Much like many of the great stage-to-screen adaptations like Kenneth Branaugh’s Henry V and Jesus Christ Superstar, the film begins with an introduction acknowledging the artificiality of the production. The lead actor, Max McLean, walks from his makeup trailer to the set of the film and begins his monologue. This definitely helps lend some credulity to the production. The film is almost a pseudo-documentary but it’s comprised of a single 70-minute monologue given by the film’s star, Max McLean. The film intercuts some of the dialogue by handing them to actors that perform younger versions of Lewis, Tolkien, and Owen Barfield, along with others in individual scenes, but McLean himself appears as the narrator in every scene.
That’s not to say the film is particularly Brechtian or Avant-guard in its pursuits. This is just a good series of solutions for how to adapt a one-man-play as a film.
As someone who’s seen the stage play, the most interesting aspect of the film is how this rendition of the story relates to its prior version. They are very similar. The script is mostly the same, albeit there are a few altered lines of dialogue. What really changes in this adaptation is the tone. McLean plays up the staged version of the story to emphasize the comedic nature of Lewis’ writing, to highlight cute moments of irony and sarcasm. Stone’s film adaptation highlights the emotional weight of the story, drawing every ounce of emotion out of the script and even managing to pull off a couple of minor tear-jerker moments.
The biggest change to the stage play is a short epilogue; drawn directly from C.S. Lewis’ book The Weight of Glory, the film uses his famous “there are no ordinary people” speech to great effect as a kind of haunting addendum to emphasize the beauty of his complete intellectual journey. Then the camera pans one final time over the church and to C.S. Lewis’ actual grave to reassert the reality of these events. I find this addition to be very welcome. The stage play ends quite abruptly with the moment of Lewis’ conversion and it definitely benefits from the added moment of self-reflection.
The Most Reluctant Convert is something I deeply enjoyed watching. It’s a great stage play adapted from a great book and presented here lovingly and earnestly. I’m certainly biased in my affection towards McLean and his prior work, but I do think that he and Norman Stone have crafted the definitive version of his most popular stage play. I still love the way that McLean himself emphasizes different emotional beats than Stone does, but the work captures the quality of C.S. Lewis and showcases what makes him such an endearing and beloved writer. He was at once a brilliant writer, a brilliant satirist, and a deeply logical thinker. Much like its source material, it captures the life of intellectual challenges and knots that an intellectual Christian has to work through to finally reach the challenging point in their faith where they take the leap and trust God fully.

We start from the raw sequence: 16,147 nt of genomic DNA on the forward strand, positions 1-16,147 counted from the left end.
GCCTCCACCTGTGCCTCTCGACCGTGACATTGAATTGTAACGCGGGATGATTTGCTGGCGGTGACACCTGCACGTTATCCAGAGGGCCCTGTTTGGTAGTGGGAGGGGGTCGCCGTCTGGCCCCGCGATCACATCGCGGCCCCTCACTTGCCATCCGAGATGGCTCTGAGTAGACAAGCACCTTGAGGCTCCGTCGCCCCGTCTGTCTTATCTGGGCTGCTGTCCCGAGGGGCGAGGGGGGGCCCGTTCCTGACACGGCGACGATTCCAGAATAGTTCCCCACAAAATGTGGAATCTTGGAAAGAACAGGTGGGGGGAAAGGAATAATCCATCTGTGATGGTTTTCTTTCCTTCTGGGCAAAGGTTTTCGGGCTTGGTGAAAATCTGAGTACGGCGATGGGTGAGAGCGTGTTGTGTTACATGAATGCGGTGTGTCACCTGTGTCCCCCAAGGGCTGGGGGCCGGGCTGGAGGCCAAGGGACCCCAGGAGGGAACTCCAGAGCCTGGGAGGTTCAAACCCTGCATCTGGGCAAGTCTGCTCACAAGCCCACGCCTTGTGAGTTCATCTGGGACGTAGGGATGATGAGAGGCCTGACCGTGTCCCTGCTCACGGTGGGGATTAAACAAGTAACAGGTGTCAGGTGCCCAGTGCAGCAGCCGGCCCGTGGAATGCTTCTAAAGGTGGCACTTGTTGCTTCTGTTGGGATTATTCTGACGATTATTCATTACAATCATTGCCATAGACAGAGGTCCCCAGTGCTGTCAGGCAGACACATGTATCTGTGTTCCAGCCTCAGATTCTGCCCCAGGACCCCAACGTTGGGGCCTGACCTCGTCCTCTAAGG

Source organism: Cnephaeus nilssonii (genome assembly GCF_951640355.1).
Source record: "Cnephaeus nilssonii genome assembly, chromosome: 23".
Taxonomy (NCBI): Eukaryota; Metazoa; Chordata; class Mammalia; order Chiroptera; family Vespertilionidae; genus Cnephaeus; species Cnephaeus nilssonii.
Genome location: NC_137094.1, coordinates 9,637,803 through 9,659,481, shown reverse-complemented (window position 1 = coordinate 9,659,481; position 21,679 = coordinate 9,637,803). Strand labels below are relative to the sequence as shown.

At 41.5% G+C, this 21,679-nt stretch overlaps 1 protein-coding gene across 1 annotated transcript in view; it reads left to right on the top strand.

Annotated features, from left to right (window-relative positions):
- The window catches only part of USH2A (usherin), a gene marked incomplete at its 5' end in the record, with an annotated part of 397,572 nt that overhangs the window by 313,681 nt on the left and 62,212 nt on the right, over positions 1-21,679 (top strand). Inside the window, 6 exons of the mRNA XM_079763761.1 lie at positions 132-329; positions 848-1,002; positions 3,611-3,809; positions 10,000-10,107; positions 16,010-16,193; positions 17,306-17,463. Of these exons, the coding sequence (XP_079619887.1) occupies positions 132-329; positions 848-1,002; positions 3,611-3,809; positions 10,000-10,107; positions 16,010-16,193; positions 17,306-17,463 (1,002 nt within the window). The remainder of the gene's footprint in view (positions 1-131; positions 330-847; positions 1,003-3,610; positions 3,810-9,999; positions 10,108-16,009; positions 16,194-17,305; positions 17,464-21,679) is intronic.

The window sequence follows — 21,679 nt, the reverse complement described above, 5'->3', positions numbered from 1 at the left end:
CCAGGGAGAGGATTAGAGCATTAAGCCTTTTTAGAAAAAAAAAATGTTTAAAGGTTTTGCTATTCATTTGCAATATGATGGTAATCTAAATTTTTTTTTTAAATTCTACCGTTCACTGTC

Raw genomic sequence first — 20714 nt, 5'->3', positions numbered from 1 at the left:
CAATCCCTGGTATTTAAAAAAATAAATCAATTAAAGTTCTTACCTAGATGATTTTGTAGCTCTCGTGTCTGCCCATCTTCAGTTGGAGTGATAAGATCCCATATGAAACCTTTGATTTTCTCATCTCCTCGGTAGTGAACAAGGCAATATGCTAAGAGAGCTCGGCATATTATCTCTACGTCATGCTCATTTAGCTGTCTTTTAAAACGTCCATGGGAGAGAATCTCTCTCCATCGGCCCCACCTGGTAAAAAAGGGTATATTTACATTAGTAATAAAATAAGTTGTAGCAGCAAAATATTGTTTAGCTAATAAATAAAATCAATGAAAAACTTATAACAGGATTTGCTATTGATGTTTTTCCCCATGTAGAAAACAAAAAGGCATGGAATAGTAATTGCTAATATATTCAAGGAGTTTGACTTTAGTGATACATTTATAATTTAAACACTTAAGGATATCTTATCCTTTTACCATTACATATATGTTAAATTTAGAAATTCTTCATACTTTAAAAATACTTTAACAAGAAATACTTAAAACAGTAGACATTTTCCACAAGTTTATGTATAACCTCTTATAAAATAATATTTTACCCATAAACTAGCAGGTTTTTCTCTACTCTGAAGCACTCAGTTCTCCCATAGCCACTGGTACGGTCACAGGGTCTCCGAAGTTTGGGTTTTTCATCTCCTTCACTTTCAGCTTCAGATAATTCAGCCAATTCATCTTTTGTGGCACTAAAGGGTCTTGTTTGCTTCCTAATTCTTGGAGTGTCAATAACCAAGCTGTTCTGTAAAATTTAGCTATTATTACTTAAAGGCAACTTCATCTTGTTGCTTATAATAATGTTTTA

McLean and Stone do a wonderful job playfully stringing the thread of this complicated life story. While it’s clear the budget was very low, they take full advantage of the Oxford setting and managed to make something that feels lived in and grounded. McLean does excellent with his performance as C.S. Lewis and brings the joy and kindness of the man into the forefront (although I’ve always appreciated David Payne’s performance in An Evening with C.S. Lewis given how much he personally forwards Lewis’ Englishness and grumpiness). The Most Reluctant Convert isn’t a perfect or groundbreaking film but it is delightful and comes together in a way few Christian films do!
+ Very good central performance by Max McLean
+ Great production design and setting
+ Excellent script based on 'Surprised by Joy'
+ Some very good supporting performances
- Very low budget
- Somewhat awkward execution
The Bottom Line
Norman Stone does an admirable job bringing Max McLean's one-man show to the big screen with his great locations and a witty script! Some of C.S. Lewis' best prose comes to life with this performance that captures the public figure's tumultuous three-decade conversion experience!